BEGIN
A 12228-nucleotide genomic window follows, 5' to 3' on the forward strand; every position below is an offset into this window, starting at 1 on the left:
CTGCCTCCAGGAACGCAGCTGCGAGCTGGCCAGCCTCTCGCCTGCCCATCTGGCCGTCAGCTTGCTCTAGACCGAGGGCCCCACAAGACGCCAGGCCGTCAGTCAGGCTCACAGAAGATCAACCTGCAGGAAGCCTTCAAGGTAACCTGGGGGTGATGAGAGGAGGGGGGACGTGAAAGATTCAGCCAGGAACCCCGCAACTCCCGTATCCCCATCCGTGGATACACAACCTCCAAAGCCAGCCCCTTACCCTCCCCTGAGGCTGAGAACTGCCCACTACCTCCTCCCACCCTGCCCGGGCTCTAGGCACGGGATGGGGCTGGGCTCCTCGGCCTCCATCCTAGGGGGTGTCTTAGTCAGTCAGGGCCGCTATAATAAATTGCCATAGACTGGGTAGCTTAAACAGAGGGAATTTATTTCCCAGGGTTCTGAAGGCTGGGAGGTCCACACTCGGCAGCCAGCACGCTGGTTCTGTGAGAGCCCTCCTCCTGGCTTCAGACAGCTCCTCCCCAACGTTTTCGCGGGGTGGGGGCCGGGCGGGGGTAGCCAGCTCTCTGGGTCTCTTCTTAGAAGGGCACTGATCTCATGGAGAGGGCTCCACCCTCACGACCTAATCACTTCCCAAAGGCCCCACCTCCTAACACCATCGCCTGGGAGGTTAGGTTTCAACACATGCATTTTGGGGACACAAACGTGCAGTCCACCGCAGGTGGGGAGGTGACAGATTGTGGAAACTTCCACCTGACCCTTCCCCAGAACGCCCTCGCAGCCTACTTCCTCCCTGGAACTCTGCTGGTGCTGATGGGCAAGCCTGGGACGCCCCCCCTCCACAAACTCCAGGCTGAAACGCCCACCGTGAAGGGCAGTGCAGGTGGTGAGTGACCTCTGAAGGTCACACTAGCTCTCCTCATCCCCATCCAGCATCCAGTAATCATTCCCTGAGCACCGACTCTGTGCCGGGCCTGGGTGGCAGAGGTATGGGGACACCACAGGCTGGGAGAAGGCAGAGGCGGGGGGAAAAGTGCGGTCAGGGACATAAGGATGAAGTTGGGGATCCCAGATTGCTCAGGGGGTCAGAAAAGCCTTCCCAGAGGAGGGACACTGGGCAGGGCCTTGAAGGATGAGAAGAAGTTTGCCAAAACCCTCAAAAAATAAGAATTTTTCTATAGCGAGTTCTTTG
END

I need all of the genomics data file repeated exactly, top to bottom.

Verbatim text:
A 12228-nucleotide genomic window follows, 5' to 3' on the forward strand; every position below is an offset into this window, starting at 1 on the left:
CTGCCTCCAGGAACGCAGCTGCGAGCTGGCCAGCCTCTCGCCTGCCCATCTGGCCGTCAGCTTGCTCTAGACCGAGGGCCCCACAAGACGCCAGGCCGTCAGTCAGGCTCACAGAAGATCAACCTGCAGGAAGCCTTCAAGGTAACCTGGGGGTGATGAGAGGAGGGGGGACGTGAAAGATTCAGCCAGGAACCCCGCAACTCCCGTATCCCCATCCGTGGATACACAACCTCCAAAGCCAGCCCCTTACCCTCCCCTGAGGCTGAGAACTGCCCACTACCTCCTCCCACCCTGCCCGGGCTCTAGGCACGGGATGGGGCTGGGCTCCTCGGCCTCCATCCTAGGGGGTGTCTTAGTCAGTCAGGGCCGCTATAATAAATTGCCATAGACTGGGTAGCTTAAACAGAGGGAATTTATTTCCCAGGGTTCTGAAGGCTGGGAGGTCCACACTCGGCAGCCAGCACGCTGGTTCTGTGAGAGCCCTCCTCCTGGCTTCAGACAGCTCCTCCCCAACGTTTTCGCGGGGTGGGGGCCGGGCGGGGGTAGCCAGCTCTCTGGGTCTCTTCTTAGAAGGGCACTGATCTCATGGAGAGGGCTCCACCCTCACGACCTAATCACTTCCCAAAGGCCCCACCTCCTAACACCATCGCCTGGGAGGTTAGGTTTCAACACATGCATTTTGGGGACACAAACGTGCAGTCCACCGCAGGTGGGGAGGTGACAGATTGTGGAAACTTCCACCTGACCCTTCCCCAGAACGCCCTCGCAGCCTACTTCCTCCCTGGAACTCTGCTGGTGCTGATGGGCAAGCCTGGGACGCCCCCCCTCCACAAACTCCAGGCTGAAACGCCCACCGTGAAGGGCAGTGCAGGTGGTGAGTGACCTCTGAAGGTCACACTAGCTCTCCTCATCCCCATCCAGCATCCAGTAATCATTCCCTGAGCACCGACTCTGTGCCGGGCCTGGGTGGCAGAGGTATGGGGACACCACAGGCTGGGAGAAGGCAGAGGCGGGGGGAAAAGTGCGGTCAGGGACATAAGGATGAAGTTGGGGATCCCAGATTGCTCAGGGGGTCAGAAAAGCCTTCCCAGAGGAGGGACACTGGGCAGGGCCTTGAAGGATGAGAAGAAGTTTGCCAAAACCCTCAAAAAATAAGAATTTTTCTATAGCGAGTTCTTTG